Article By: Amanda D. Stein
|Distinguished Professor Emeritus Allen Fuhs, a former chair of both the aeronautics and mechanical engineering departments, will soon become the first NPS faculty member to be name an Honorary Fellow of the American Institute of Aeronautics and Astronautics (AIAA), one of the highest honors bestowed in the aerospace profession.|
Not many people are presented with the honor of being named an American Institute of Aeronautics and Astronautics (AIAA) Honorary Fellow. But for a former NPS distinguished professor who dedicated his career to aeronautics and the naval aviation community, the honor is simply “the red cherry on top of the whipped cream of a hot fudge sundae.”
Dr. Allen Fuhs looked to a career in aerospace before the inception of NASA, at a time when the field was so uncertain that his adviser encouraged him to “choose a stable career, earn your Master of Science in Mechanical Engineering and obtain a good job at Chicago Bridge and Iron.” Fortunately for the countless students and faculty who would come to know Fuhs in his time as a Chairman of Aeronautics and Founder of the Space Systems Academic Group, he could not be deterred.
“It’s hard to pinpoint one thing that drew me to aeronautics,” Fuhs said. “There are many things. But I guess I just found it interesting. Most any aspect of it has a certain amount of fascination.”
On May 8, at the AIAA Aerospace Spotlight Awards Gala in Washington, D.C., Fuhs will be recognized as an AIAA Honorary Fellow, joining late astronaut Neil Armstrong; first Honorary Fellow, aviation pioneer Orville Wright; and former Associate Administrator for the NASA Office of Manned Space Flight George Mueller, among others. Fuhs is the first member of the Naval Postgraduate School to receive this distinguished honor.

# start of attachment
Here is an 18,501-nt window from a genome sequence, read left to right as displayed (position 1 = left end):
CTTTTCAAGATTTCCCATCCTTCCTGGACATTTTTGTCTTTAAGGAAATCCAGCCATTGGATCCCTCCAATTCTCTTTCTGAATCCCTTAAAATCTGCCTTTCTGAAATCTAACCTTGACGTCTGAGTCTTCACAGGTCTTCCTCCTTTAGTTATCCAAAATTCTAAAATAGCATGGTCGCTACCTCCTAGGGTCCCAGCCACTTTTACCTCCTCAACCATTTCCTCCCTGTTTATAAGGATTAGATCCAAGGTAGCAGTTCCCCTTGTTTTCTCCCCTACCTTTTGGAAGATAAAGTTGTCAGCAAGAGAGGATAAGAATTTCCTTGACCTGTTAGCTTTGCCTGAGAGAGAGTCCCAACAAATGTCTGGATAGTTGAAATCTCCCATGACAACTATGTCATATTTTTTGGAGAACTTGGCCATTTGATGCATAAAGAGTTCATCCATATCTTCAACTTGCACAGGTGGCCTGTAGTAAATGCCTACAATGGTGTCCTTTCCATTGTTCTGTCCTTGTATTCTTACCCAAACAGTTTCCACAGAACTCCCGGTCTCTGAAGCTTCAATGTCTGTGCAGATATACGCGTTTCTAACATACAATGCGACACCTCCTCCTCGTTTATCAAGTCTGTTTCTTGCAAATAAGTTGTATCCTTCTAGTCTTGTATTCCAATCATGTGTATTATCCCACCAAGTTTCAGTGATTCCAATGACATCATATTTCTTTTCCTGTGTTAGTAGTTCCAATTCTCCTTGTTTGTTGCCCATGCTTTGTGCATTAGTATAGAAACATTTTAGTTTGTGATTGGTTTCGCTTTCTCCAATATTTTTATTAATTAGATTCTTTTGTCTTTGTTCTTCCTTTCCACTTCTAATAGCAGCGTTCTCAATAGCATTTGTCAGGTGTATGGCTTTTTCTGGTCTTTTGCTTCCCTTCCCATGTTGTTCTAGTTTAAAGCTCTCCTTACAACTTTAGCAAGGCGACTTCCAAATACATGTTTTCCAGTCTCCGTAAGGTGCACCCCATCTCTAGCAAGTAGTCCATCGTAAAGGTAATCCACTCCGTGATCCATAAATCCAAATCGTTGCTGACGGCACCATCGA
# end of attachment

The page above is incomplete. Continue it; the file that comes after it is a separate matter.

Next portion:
"The selection of Distinguished Professor Fuhs for the ranks of AIAA Honorary Fellow is an exceptional honor, and one that is well deserved. Dr. Fuhs is a true pioneer in aeronautics, his foresight in establishing the Space Systems Academic Group more than three decades ago established his legacy here at NPS,” said NPS Interim President Rear Adm. Jan E. Tighe. "Dr. Fuhs' dedication to his profession will continue to prepare officers for the critical role of space in modern naval and defense operations for our national security.”
After years of working in industry, Fuhs joined NPS as a faculty member in 1966 at the urging of his friend, and later colleague, Roy Reichenback. Fuhs and Reichenbach had both attended the California Institute of Technology, where Fuhs earned both his Master’s and Ph.D. in Mechanical Engineering.
In his time as a professor and department chairman at NPS, Fuhs took on a number of responsibilities, both on and off campus. Still serving as a Navy reservist, he was committed to promoting aerospace studies for the naval community, and saw an opportunity to help students and faculty further the Navy’s space mission through the development of the Naval Postgraduate School’s Space Systems Academic Group (SSAG) in 1981.